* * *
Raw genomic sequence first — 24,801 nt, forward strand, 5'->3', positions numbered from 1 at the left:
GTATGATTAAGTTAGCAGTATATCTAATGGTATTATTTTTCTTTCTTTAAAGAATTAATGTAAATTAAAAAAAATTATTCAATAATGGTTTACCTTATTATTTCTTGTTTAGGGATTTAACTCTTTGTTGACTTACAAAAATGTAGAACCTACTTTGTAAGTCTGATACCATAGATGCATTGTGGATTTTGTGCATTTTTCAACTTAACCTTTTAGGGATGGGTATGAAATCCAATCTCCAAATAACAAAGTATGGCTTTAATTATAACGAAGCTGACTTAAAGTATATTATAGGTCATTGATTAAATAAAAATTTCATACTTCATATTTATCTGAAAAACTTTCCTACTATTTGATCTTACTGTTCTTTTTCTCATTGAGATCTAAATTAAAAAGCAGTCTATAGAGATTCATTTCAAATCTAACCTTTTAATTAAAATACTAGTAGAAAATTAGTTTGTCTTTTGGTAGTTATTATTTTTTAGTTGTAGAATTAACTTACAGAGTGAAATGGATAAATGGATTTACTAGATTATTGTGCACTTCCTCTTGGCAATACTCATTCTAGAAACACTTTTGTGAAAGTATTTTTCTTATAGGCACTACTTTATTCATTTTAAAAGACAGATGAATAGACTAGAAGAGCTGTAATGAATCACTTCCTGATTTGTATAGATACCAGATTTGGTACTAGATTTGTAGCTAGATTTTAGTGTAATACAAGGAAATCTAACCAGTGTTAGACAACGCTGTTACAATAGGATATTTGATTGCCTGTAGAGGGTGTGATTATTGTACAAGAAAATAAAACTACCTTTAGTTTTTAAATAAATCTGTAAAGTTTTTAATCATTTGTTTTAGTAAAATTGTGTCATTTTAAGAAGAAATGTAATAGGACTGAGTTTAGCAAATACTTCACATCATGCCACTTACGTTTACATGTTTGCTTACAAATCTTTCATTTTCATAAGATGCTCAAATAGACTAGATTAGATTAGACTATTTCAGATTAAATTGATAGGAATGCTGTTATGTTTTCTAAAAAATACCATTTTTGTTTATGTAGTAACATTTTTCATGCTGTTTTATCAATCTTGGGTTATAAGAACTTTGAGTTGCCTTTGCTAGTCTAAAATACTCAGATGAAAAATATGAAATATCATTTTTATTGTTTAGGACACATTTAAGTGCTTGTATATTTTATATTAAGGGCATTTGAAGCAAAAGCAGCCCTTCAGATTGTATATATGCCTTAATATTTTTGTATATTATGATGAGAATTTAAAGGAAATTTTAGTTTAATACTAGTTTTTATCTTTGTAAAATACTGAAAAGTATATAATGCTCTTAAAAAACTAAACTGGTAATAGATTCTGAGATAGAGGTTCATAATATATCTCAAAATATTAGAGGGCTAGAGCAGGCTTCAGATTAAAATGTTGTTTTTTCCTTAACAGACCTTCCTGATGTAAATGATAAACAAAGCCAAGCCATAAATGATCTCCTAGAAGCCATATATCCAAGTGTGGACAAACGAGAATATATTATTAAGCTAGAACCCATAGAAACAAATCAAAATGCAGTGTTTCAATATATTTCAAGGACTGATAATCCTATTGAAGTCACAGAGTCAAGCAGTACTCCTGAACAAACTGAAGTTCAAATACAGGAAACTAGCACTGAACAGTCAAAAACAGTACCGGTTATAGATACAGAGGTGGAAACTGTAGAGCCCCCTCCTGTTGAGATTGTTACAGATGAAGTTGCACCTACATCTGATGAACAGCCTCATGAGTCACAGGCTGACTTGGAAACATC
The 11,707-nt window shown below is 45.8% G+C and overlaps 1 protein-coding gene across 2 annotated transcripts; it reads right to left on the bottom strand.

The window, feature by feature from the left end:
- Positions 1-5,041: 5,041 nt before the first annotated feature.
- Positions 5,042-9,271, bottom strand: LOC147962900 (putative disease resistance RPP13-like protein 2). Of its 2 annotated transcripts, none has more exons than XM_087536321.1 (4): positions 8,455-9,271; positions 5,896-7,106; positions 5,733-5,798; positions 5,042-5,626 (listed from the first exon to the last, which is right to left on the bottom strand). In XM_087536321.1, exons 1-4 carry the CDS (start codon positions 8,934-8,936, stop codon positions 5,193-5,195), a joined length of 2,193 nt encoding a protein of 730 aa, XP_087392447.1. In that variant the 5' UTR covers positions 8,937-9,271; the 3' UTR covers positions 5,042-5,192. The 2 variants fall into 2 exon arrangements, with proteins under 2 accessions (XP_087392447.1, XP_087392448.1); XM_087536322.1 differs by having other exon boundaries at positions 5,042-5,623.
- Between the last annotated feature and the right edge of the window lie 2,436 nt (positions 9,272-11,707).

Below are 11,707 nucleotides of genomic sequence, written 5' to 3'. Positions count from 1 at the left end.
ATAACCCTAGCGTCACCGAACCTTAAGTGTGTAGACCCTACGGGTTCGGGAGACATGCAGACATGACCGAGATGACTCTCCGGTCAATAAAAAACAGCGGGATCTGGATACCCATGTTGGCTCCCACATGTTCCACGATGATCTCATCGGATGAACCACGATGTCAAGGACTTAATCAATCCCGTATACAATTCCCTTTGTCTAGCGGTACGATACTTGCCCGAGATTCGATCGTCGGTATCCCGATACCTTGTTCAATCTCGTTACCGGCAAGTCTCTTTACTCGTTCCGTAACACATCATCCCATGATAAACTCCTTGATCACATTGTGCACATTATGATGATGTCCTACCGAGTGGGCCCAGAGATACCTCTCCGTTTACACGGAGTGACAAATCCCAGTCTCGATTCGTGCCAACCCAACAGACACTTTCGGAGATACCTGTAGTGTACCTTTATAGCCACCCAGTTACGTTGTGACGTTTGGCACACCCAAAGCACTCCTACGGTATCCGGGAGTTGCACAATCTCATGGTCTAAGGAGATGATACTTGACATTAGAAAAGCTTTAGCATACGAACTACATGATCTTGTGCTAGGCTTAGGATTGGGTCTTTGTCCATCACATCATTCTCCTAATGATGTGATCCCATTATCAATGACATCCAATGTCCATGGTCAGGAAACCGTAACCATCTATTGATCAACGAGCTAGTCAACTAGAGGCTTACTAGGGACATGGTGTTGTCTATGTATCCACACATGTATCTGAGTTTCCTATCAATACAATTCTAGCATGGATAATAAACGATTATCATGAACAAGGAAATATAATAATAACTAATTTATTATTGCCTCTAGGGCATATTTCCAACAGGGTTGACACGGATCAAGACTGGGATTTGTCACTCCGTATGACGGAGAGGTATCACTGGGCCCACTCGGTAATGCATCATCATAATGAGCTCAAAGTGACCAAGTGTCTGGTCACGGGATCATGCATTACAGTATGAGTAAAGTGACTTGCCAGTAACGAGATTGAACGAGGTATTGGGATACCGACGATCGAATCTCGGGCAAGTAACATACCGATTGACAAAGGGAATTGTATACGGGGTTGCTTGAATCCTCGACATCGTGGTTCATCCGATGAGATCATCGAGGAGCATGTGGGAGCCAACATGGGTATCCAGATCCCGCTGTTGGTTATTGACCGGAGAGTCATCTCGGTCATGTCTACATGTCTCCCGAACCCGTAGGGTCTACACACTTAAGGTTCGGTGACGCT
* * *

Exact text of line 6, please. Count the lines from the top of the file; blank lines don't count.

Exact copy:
- Positions 5,042-9,271, bottom strand: LOC147962900 (putative disease resistance RPP13-like protein 2). Of its 2 annotated transcripts, none has more exons than XM_087536321.1 (4): positions 8,455-9,271; positions 5,896-7,106; positions 5,733-5,798; positions 5,042-5,626 (listed from the first exon to the last, which is right to left on the bottom strand). In XM_087536321.1, exons 1-4 carry the CDS (start codon positions 8,934-8,936, stop codon positions 5,193-5,195), a joined length of 2,193 nt encoding a protein of 730 aa, XP_087392447.1. In that variant the 5' UTR covers positions 8,937-9,271; the 3' UTR covers positions 5,042-5,192. The 2 variants fall into 2 exon arrangements, with proteins under 2 accessions (XP_087392447.1, XP_087392448.1); XM_087536322.1 differs by having other exon boundaries at positions 5,042-5,623.